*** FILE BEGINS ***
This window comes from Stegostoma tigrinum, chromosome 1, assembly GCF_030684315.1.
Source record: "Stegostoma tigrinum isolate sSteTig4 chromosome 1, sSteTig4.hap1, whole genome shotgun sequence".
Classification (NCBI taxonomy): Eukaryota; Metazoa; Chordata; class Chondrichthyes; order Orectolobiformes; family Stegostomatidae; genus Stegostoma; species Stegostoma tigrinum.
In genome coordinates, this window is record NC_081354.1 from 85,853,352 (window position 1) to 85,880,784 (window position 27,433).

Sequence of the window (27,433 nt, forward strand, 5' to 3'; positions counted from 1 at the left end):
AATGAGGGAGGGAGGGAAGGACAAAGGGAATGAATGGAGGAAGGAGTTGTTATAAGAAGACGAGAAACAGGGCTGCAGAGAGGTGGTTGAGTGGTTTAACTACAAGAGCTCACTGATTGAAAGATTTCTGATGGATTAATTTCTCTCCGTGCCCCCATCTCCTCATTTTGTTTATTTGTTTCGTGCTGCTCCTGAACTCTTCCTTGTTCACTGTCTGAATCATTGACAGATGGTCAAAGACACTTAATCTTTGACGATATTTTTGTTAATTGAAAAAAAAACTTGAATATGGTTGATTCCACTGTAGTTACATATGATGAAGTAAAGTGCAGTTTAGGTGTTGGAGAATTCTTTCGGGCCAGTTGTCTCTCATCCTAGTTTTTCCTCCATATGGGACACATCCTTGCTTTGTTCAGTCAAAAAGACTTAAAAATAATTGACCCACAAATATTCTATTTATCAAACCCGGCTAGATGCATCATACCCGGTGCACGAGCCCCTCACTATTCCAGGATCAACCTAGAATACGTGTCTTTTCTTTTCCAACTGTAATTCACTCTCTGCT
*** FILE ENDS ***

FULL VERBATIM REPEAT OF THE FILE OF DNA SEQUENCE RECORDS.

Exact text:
This window comes from Stegostoma tigrinum, chromosome 1, assembly GCF_030684315.1.
Source record: "Stegostoma tigrinum isolate sSteTig4 chromosome 1, sSteTig4.hap1, whole genome shotgun sequence".
Classification (NCBI taxonomy): Eukaryota; Metazoa; Chordata; class Chondrichthyes; order Orectolobiformes; family Stegostomatidae; genus Stegostoma; species Stegostoma tigrinum.
In genome coordinates, this window is record NC_081354.1 from 85,853,352 (window position 1) to 85,880,784 (window position 27,433).

Sequence of the window (27,433 nt, forward strand, 5' to 3'; positions counted from 1 at the left end):
AATGAGGGAGGGAGGGAAGGACAAAGGGAATGAATGGAGGAAGGAGTTGTTATAAGAAGACGAGAAACAGGGCTGCAGAGAGGTGGTTGAGTGGTTTAACTACAAGAGCTCACTGATTGAAAGATTTCTGATGGATTAATTTCTCTCCGTGCCCCCATCTCCTCATTTTGTTTATTTGTTTCGTGCTGCTCCTGAACTCTTCCTTGTTCACTGTCTGAATCATTGACAGATGGTCAAAGACACTTAATCTTTGACGATATTTTTGTTAATTGAAAAAAAAACTTGAATATGGTTGATTCCACTGTAGTTACATATGATGAAGTAAAGTGCAGTTTAGGTGTTGGAGAATTCTTTCGGGCCAGTTGTCTCTCATCCTAGTTTTTCCTCCATATGGGACACATCCTTGCTTTGTTCAGTCAAAAAGACTTAAAAATAATTGACCCACAAATATTCTATTTATCAAACCCGGCTAGATGCATCATACCCGGTGCACGAGCCCCTCACTATTCCAGGATCAACCTAGAATACGTGTCTTTTCTTTTCCAACTGTAATTCACTCTCTGCT